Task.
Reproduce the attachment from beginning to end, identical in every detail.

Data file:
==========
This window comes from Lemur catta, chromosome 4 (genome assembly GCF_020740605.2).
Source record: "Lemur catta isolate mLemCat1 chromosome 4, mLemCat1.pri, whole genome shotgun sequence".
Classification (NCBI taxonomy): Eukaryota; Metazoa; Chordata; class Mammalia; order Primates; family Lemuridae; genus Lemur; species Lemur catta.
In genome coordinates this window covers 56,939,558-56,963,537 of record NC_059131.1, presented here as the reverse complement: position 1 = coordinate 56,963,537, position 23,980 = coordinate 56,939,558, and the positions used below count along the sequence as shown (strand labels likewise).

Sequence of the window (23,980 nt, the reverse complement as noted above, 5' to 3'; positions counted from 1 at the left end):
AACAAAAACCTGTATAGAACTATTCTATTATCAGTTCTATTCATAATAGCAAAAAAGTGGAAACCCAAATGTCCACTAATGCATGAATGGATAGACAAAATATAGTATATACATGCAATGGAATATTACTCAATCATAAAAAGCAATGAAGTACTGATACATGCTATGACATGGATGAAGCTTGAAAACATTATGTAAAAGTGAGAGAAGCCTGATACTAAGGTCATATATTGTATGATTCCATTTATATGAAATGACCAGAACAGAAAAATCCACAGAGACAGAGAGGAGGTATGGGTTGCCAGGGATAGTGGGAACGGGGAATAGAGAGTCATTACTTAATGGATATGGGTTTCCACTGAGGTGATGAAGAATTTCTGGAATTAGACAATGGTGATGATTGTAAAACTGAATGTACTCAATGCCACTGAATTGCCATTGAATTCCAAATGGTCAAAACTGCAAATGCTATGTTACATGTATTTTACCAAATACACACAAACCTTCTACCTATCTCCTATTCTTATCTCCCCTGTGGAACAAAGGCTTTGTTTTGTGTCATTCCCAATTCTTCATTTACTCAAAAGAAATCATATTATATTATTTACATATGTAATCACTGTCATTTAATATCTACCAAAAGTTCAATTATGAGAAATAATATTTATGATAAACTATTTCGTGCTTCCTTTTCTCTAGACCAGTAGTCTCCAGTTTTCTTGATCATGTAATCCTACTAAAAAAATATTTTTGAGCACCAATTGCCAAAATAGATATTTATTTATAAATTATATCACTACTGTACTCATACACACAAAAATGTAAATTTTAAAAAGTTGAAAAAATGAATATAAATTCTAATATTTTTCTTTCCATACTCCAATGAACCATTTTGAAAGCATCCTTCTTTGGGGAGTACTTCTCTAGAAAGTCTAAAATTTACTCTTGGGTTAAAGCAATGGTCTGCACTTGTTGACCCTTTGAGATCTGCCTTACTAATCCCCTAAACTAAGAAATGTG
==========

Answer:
This window comes from Lemur catta, chromosome 4 (genome assembly GCF_020740605.2).
Source record: "Lemur catta isolate mLemCat1 chromosome 4, mLemCat1.pri, whole genome shotgun sequence".
Classification (NCBI taxonomy): Eukaryota; Metazoa; Chordata; class Mammalia; order Primates; family Lemuridae; genus Lemur; species Lemur catta.
In genome coordinates this window covers 56,939,558-56,963,537 of record NC_059131.1, presented here as the reverse complement: position 1 = coordinate 56,963,537, position 23,980 = coordinate 56,939,558, and the positions used below count along the sequence as shown (strand labels likewise).

Sequence of the window (23,980 nt, the reverse complement as noted above, 5' to 3'; positions counted from 1 at the left end):
AACAAAAACCTGTATAGAACTATTCTATTATCAGTTCTATTCATAATAGCAAAAAAGTGGAAACCCAAATGTCCACTAATGCATGAATGGATAGACAAAATATAGTATATACATGCAATGGAATATTACTCAATCATAAAAAGCAATGAAGTACTGATACATGCTATGACATGGATGAAGCTTGAAAACATTATGTAAAAGTGAGAGAAGCCTGATACTAAGGTCATATATTGTATGATTCCATTTATATGAAATGACCAGAACAGAAAAATCCACAGAGACAGAGAGGAGGTATGGGTTGCCAGGGATAGTGGGAACGGGGAATAGAGAGTCATTACTTAATGGATATGGGTTTCCACTGAGGTGATGAAGAATTTCTGGAATTAGACAATGGTGATGATTGTAAAACTGAATGTACTCAATGCCACTGAATTGCCATTGAATTCCAAATGGTCAAAACTGCAAATGCTATGTTACATGTATTTTACCAAATACACACAAACCTTCTACCTATCTCCTATTCTTATCTCCCCTGTGGAACAAAGGCTTTGTTTTGTGTCATTCCCAATTCTTCATTTACTCAAAAGAAATCATATTATATTATTTACATATGTAATCACTGTCATTTAATATCTACCAAAAGTTCAATTATGAGAAATAATATTTATGATAAACTATTTCGTGCTTCCTTTTCTCTAGACCAGTAGTCTCCAGTTTTCTTGATCATGTAATCCTACTAAAAAAATATTTTTGAGCACCAATTGCCAAAATAGATATTTATTTATAAATTATATCACTACTGTACTCATACACACAAAAATGTAAATTTTAAAAAGTTGAAAAAATGAATATAAATTCTAATATTTTTCTTTCCATACTCCAATGAACCATTTTGAAAGCATCCTTCTTTGGGGAGTACTTCTCTAGAAAGTCTAAAATTTACTCTTGGGTTAAAGCAATGGTCTGCACTTGTTGACCCTTTGAGATCTGCCTTACTAATCCCCTAAACTAAGAAATGTG